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Antiguans go head to head for world’s oldest international sporting trophy in historic first

Local sailing enthusiasts eagerly anticipating today’s start of the America’s Cup – often dubbed the ‘Formula One of sailing’ – will have reason to celebrate whatever the outcome.

In an historic first, whichever boat claims the oldest trophy in international sport will have an Antiguan on its team.

Battling for the coveted title is Italy’s Luna Rossa – whose team includes veteran sailor Shannon Falcone – against New Zealand’s Te Rehutai which has Louis Sinclair on board.

A third Antiguan – Louis’ brother Alex – was also in the competition but got knocked out in the semi-finals of the Prada Cup on January 30.

The finals are just hours from getting underway in Auckland, New Zealand. Racing was delayed by several days due to the city going into a strict weeklong lockdown.

The team to emerge victorious in the best of 13 high-energy races taking place over the next few days will claim the cup.

Two-time Olympian and seasoned sailing coach Karl James told Observer it was an “amazing achievement” to have three Antiguans participating in the event – and two in the finals.

“It speaks of where Antigua is in the world with regards to sailing. When you look at the size of our population and see how far these guys have gone – representing Italy and New Zealand with all the resources those countries have – it’s fantastic,” he said.

The America’s Cup takes place every four years and is considered the pinnacle of yacht racing, showcasing the very latest in yacht design and technology.

Affectionately dubbed the ‘Auld Mug’, the cup is a trophy awarded to the winner of the America’s Cup match races between two sailing yachts. One yacht, known as the defender, represents the yacht club that currently holds the America’s Cup, while the second boat, known as the challenger, represents the club that is vying for it.

Both Sinclair and Falcone are grinders, a physically demanding role which involves operating manual winches that raise and trim the sails and move the boom.

The competing boats are AC75 high-performance foiling monohulls, a class designed specifically for this competition. The vessels’ wing-like foils lift the boat up and out of the water as the pace picks up, resulting in speeds more than twice the wind speed.

Falcone has competed in multiple previous editions of the America’s Cup – and won the 2010 and 2013 campaigns aboard Luna Rossa.

Speaking to Observer from Auckland, he explained why the event holds such prestige.

“It’s older even than the modern Olympics; it was first competed for in 1851. It’s a friendly competition but also displays technology and teamwork on the water,” he said.

The British-born sailor – who has lived in Antigua since the age of three when his family sailed here from Italy – is the son of Olympians Carlo Falcone and Paola Vittoria.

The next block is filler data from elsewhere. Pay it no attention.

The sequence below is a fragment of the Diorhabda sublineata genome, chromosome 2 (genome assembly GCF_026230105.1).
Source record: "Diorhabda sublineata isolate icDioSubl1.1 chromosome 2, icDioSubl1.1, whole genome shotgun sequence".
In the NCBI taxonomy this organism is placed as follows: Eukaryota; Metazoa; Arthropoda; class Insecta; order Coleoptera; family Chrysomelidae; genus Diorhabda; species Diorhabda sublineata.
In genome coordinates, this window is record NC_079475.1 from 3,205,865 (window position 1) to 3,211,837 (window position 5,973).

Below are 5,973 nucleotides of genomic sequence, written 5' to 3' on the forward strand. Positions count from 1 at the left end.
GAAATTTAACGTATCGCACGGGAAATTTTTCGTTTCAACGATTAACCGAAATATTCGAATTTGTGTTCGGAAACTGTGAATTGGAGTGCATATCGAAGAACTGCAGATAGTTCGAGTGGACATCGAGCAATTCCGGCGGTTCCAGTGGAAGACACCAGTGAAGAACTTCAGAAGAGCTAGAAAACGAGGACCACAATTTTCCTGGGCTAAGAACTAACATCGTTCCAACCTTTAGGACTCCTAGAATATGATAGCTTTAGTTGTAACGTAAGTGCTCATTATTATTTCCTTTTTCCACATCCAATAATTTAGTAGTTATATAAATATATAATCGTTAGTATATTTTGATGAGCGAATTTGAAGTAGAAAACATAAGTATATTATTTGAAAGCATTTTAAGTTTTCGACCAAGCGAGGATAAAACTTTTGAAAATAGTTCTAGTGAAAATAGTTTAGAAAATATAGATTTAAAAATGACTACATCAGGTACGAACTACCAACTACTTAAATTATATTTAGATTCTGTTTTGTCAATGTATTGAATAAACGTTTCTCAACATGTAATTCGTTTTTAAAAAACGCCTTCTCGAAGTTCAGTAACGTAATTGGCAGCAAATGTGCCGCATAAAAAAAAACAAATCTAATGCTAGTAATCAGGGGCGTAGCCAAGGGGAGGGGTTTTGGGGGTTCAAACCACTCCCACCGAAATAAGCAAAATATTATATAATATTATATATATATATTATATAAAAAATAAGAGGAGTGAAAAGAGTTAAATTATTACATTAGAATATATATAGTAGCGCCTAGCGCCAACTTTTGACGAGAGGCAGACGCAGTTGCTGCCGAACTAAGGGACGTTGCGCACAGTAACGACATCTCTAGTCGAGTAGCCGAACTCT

Falcone, 40, said it was important to show younger sailors “just how achievable a professional career in yachting is”.

“I was lucky enough to start 20 years ago and still be in the game, but it’s really cool to see the next generation up and coming,” he explained.

“There’s a whole new generation in their late teens, early 20s, that have been racing and really showing there’s a good pool of talent. And that’s because ultimately the conditions are so good in Antigua and there are a lot of boats coming in and out.”

Sinclair, 29, who also grew up in English Harbour, told Observer he could “never have dreamed” of sailing on an America’s Cup boat when he was a child learning the sport.

“It’s great that Antigua had three people in the America’s Cup. Other countries have massive dingy sailing programmes which is the usual route for kids to get involved with sailing.

“In Antigua we have the yachting scene which does have opportunities if you’re willing to work hard and put in the time,” he said.

Sinclair, the grandson of legendary yachtsman Desmond Nicholson who played a major role in establishing Antigua as a sailing hub, advised local youngsters keen to secure a foothold in the industry to get into optimum physical shape and strive for a full-time job on a yacht in English Harbour.

He said while he had missed his homeland in the three years he has been away training, he has greatly enjoyed “getting fitter and learning new skills”.

Sinclair, who first competed in the America’s Cup in 2017, described sailing the AC75 as physically tough but added, “the feeling of foiling makes it all worthwhile”.

James recalled the days he had taught a young Sinclair how to sail an Optimist dinghy, a small boat designed specifically for children.

“I taught Louis every afternoon; he was so determined I knew he would do well. We only had one good boat then so I would have little competitions to see who would get to use it and Louis would always win.

“He was relentless – and that’s what’s required at this level. The America’s Cup is what a young sailor dreams of. I am very, very proud of the efforts of those boys.”

Bookies may currently have the Kiwis as the favourites to win but, closer to home, there will be celebrations either way.

One more thing is for sure. On the water, friendly camaraderie and good old-fashioned sportsmanship will be in full swing.

Falcone – a long-time pal of Sinclair – joked, “The reality is that I make a much better rum punch than Louis, so you know the party back home in Antigua will be much better if we take the cup.”

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